Do you have a favorite spider movie?  Mine is Arachnophobia.



For more Wednesday Vignettes, visit Anna at Flutter & Hum.


All material © 2012-2019 by Kris Peterson for Late to the Garden Party

29 comments:

  1. Growing up I was terrified of spiders but have since learned to respect their roles. The webs do look pretty when adorned with dew drops. It feels very much like Fall here too (Alberta). The birds are emptying the feeders daily and there are large flocks moving through. We have not had much of a summer so not looking forward to an early end. Elaine

    ReplyDelete
    Replies
    1. I think I was influenced more by 'Charlotte's Web' than Miss Muffett when it comes to spiders, although I prefer to keep a respectful distance from them, Elaine. Summer here has been more warm than hot this year, for which I'm grateful, but I still prefer our cool season over our long, dry warm-to-hot season and look forward to its arrival.

      Delete
  2. That's a look that evokes September here. The spider webs are there right now, but the morning mists that make them so visible don't start until the nights get cool again (*can't wait*!).

    ReplyDelete
    Replies
    1. Luckily, our morning marine layer has been more resilient than usual this summer, keeping our daytime temperatures on the lower end of the spectrum, at least so far. A ridge of high pressure occasionally pushes the marine layer out and raises our temperatures (as it's doing right now) but the marine influence has been bouncing back on a regular basis. We call it "May Gray" and "June Gloom" when it's present earlier in the year but we don't have a good name for its summer manifestation, although one commentator has suggested "Fogust."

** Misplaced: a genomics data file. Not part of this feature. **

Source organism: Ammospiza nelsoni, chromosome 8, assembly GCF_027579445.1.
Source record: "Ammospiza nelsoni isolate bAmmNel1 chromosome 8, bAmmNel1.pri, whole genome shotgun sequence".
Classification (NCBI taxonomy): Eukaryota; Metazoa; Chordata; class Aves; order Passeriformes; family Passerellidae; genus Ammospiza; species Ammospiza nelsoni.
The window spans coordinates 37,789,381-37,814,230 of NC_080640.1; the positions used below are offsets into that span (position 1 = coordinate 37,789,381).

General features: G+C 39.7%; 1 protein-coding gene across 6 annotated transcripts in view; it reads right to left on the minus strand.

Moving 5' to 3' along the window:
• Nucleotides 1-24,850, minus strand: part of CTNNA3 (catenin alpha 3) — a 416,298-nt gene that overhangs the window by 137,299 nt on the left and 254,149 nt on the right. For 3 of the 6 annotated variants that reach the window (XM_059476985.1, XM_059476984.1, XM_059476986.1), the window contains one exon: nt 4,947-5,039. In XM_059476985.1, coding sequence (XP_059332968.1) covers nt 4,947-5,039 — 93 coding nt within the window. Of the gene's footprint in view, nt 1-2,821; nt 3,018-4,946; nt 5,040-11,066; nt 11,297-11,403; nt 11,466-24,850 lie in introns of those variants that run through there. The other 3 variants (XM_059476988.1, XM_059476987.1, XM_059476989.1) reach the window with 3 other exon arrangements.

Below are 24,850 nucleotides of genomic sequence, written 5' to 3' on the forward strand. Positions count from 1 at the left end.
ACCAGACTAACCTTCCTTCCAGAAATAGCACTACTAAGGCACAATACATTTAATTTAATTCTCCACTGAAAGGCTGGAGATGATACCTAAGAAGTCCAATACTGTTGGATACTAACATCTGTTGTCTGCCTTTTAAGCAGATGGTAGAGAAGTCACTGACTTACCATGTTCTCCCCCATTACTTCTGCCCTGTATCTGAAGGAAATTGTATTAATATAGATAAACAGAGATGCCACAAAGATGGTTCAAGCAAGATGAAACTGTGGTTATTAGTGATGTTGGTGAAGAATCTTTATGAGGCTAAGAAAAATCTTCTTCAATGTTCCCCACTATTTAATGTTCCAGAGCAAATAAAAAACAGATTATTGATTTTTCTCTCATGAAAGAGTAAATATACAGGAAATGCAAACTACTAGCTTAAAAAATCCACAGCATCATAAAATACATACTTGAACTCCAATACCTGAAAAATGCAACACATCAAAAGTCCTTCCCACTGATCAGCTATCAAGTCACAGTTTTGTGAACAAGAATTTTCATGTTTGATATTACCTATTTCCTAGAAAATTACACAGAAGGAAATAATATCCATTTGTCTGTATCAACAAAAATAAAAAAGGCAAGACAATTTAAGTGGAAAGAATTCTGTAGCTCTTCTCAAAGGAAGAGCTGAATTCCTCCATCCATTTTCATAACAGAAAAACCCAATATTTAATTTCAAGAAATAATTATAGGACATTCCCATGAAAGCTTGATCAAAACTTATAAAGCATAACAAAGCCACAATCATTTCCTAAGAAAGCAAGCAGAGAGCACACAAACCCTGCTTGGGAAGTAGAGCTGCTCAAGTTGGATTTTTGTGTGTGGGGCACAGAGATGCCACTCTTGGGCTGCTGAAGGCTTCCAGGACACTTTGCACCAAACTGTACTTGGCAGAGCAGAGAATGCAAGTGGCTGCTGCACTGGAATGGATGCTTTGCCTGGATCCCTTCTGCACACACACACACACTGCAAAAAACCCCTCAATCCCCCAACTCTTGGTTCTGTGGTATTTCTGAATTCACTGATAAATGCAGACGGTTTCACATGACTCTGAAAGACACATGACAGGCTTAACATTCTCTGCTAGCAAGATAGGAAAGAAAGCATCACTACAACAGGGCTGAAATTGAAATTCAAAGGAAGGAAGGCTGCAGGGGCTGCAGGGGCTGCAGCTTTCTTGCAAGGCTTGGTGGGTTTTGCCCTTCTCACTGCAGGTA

Delete
  3. You got some wonderful shots of the dew-covered webs. We have the same thing going on here, early spider webs everywhere. I keep walking into them. Do you ever hear a "snap!" when you do? That's usually my signal that I've inadvertently walked into one of the anchoring strands. The other clue of course is the inevitable faceful of web. We are getting some misty rain again today, which also seems to indicate an early autumn. Spiders inside the house meet an untimely death, because I'm afraid of them. Outside I respect their role in the garden.

    ReplyDelete
    Replies